Zinke says Interior reorganization won't relocate employees — yet

Zinke says Interior reorganization won't relocate employees — yet

The Interior Department's final reorganization plan would separate agency offices into 12 regions across the U.S., according to an internal email obtained by The Hill Wednesday.

The plan, announced by Interior Secretary Ryan ZinkeRyan Keith ZinkeTrump administration weakens methane pollution standards for drilling on public lands Big-game hunters infuriated by Trump elephant trophy debacle Interior moves ahead with opening wildlife refuge next to contaminated nuclear site MORE in a staff-wide email, aims to reorganize management of the department through ecosystem and watershed boundaries rather than state lines in what will be called Unified Regions.

"To prepare the Department for the next 100 years, I am pleased to announce the next steps we have taken to modernize the way we do business in order to continue to responsibly manage America’s natural resources," Zinke wrote.

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While critics have argued that the reorganization would be costly, time consuming and could result in lay-offs and inconveniences for staffers, Zinke promised in his email that no relocations will occur at least during the "initial implementation phase."

"I want to reassure you that there will not be any office or personnel relocations during the initial implementation of our new Unified Regions, and your reporting structure is unchanged during the initial implementation phase," Zinke told staff.

An Interior spokesperson said the steps outlined in the memo will occur over the next few months and that the Secretary and deputy Secretary have been working closely with "key House Democrats" to get their support.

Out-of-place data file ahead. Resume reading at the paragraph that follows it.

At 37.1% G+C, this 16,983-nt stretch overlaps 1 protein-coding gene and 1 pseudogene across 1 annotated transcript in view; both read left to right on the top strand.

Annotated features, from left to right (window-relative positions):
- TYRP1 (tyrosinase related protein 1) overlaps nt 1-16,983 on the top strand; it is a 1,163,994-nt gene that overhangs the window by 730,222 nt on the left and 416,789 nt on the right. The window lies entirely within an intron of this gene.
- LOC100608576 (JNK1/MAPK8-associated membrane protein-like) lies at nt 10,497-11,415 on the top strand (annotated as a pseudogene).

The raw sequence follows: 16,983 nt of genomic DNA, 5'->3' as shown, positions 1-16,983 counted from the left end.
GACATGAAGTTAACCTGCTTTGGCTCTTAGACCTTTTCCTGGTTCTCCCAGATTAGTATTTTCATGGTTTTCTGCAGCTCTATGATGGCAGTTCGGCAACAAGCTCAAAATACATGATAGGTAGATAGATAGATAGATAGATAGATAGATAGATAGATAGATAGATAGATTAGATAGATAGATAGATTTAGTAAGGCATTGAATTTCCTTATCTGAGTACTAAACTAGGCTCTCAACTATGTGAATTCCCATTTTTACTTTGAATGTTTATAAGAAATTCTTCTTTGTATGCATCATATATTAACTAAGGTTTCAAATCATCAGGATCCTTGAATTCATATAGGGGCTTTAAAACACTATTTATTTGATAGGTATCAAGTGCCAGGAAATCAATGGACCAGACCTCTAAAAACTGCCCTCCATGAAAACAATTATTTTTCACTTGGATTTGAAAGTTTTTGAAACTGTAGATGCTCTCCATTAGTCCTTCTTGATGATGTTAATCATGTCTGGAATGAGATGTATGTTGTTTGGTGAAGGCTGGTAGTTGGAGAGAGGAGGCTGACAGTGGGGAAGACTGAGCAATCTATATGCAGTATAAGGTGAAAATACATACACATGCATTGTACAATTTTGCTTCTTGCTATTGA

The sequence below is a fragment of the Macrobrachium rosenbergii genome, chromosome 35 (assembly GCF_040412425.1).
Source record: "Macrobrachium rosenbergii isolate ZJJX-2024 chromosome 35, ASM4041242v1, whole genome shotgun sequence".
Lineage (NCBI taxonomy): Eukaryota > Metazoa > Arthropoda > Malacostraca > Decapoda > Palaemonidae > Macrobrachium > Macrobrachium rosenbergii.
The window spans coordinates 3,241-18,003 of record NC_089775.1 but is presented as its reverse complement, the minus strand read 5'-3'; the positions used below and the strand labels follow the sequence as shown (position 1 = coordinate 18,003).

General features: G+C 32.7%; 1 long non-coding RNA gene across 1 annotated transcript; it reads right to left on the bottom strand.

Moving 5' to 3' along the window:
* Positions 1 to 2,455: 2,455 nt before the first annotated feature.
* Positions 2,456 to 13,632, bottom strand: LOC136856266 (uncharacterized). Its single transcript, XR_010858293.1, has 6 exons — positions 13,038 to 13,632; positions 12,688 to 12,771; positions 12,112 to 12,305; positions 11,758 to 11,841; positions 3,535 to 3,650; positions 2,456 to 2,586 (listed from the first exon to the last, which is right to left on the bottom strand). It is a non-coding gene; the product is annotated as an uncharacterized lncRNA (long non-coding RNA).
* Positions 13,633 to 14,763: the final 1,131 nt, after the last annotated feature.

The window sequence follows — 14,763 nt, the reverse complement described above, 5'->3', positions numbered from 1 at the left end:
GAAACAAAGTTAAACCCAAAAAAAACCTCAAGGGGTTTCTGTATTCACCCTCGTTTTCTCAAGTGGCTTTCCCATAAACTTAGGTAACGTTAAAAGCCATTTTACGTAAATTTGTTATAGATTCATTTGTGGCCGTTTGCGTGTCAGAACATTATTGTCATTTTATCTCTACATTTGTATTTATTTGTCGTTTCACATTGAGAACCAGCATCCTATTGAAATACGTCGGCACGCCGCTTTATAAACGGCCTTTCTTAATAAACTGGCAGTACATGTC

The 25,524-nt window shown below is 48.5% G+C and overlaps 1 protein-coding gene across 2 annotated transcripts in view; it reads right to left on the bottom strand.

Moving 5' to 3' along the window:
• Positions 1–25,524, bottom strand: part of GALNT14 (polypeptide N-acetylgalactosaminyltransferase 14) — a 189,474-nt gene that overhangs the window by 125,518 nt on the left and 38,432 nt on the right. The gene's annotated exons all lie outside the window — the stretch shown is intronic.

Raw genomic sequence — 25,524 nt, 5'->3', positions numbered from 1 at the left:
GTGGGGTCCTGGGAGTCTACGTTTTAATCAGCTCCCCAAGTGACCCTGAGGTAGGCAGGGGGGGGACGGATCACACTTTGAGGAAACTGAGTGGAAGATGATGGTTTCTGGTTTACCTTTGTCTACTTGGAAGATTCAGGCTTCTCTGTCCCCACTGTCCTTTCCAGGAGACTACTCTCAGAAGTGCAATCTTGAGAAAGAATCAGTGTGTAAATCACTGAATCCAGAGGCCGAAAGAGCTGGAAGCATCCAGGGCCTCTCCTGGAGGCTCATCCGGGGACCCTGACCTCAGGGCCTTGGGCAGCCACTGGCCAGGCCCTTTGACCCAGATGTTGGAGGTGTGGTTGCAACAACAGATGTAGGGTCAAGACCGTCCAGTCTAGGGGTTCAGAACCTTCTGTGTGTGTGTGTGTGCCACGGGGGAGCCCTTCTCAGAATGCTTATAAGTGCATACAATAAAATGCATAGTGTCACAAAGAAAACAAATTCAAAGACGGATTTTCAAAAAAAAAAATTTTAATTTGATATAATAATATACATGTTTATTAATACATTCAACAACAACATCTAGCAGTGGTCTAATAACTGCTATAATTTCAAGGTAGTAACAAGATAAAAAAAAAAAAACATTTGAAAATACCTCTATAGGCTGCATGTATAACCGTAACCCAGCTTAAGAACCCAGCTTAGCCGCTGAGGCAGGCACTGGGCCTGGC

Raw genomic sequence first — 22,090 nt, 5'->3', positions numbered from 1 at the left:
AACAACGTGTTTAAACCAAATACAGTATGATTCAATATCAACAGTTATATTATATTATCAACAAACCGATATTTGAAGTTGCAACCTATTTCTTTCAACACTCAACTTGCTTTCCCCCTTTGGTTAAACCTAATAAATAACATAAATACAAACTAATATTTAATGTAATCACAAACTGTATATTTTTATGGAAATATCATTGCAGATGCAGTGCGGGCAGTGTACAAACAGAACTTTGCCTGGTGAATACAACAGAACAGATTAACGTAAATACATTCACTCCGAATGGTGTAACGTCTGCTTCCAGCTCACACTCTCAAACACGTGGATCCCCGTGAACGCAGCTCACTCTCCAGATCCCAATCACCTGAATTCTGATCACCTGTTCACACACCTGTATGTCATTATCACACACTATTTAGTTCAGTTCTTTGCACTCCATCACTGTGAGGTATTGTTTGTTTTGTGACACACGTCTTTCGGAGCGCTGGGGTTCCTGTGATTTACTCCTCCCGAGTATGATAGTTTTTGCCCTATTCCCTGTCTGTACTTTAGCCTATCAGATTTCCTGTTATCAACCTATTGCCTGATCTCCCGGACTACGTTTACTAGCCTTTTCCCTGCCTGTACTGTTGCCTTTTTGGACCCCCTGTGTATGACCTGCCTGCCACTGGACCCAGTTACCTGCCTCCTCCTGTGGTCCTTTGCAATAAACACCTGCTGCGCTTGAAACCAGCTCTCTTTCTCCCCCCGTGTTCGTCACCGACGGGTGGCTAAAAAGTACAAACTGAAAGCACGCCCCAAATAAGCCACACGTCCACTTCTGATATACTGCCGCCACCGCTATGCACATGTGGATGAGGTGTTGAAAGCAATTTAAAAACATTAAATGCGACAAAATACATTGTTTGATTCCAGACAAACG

Zinke sent the reprogramming letter to Congress and they did not object, according to the Interior spokesperson.

According to the Interior memo, the new regional boundaries are based on the "best science" and have the goal of reconnecting Interior management to the proper areas.

"Our new Unified Regions will allow important decisions to be made nearer to where our stakeholders and intergovernmental partners live and work, and will make joint problem-solving and improved coordination between our Bureaus and other Federal, State, and local agencies easier," Zinke wrote.

The map of the new regions can be found online. Names include the "California Great Basin" which expands into Nevada, and the "The Upper Colorado Basin," which encompasses Utah, New Mexico, Colorado and Wyoming.

Zinke has long proposed reorganization plans for the department, arguing that too many bureaucrats lead from Washington rather than the ares they are regulating. He first announced the overhaul in January.

“We’re looking at reshaping our current bureau-based regional system of management and moving to a system based on ecosystems, watersheds and science, rather than the current state or regional boundaries,” Zinke said in a video message for the department’s 70,000 workers, released publicly.

“This concept will allow Interior and our participating agencies to address concerns using a system-level approach to better manage important resources, such as watersheds, trail systems, infrastructure requirements, recreational access and wildlife corridors,” he said.